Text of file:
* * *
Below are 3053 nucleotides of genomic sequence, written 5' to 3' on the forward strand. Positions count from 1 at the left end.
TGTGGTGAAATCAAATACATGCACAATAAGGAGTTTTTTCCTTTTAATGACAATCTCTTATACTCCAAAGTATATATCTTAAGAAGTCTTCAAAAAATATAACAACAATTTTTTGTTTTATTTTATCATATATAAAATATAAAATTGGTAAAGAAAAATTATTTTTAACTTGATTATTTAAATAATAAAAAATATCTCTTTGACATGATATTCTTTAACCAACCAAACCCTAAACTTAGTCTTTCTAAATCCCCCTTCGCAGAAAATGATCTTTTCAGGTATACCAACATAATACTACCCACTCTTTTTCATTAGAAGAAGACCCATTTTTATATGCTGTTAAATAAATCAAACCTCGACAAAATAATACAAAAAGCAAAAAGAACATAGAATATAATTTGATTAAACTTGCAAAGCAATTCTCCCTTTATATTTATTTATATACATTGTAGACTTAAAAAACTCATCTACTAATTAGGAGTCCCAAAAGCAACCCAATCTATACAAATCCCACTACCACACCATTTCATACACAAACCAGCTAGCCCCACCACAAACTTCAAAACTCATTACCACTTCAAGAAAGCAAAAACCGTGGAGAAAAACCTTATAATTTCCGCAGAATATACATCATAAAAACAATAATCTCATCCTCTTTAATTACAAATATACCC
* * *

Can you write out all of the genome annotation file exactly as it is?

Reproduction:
Below are 3053 nucleotides of genomic sequence, written 5' to 3' on the forward strand. Positions count from 1 at the left end.
TGTGGTGAAATCAAATACATGCACAATAAGGAGTTTTTTCCTTTTAATGACAATCTCTTATACTCCAAAGTATATATCTTAAGAAGTCTTCAAAAAATATAACAACAATTTTTTGTTTTATTTTATCATATATAAAATATAAAATTGGTAAAGAAAAATTATTTTTAACTTGATTATTTAAATAATAAAAAATATCTCTTTGACATGATATTCTTTAACCAACCAAACCCTAAACTTAGTCTTTCTAAATCCCCCTTCGCAGAAAATGATCTTTTCAGGTATACCAACATAATACTACCCACTCTTTTTCATTAGAAGAAGACCCATTTTTATATGCTGTTAAATAAATCAAACCTCGACAAAATAATACAAAAAGCAAAAAGAACATAGAATATAATTTGATTAAACTTGCAAAGCAATTCTCCCTTTATATTTATTTATATACATTGTAGACTTAAAAAACTCATCTACTAATTAGGAGTCCCAAAAGCAACCCAATCTATACAAATCCCACTACCACACCATTTCATACACAAACCAGCTAGCCCCACCACAAACTTCAAAACTCATTACCACTTCAAGAAAGCAAAAACCGTGGAGAAAAACCTTATAATTTCCGCAGAATATACATCATAAAAACAATAATCTCATCCTCTTTAATTACAAATATACCC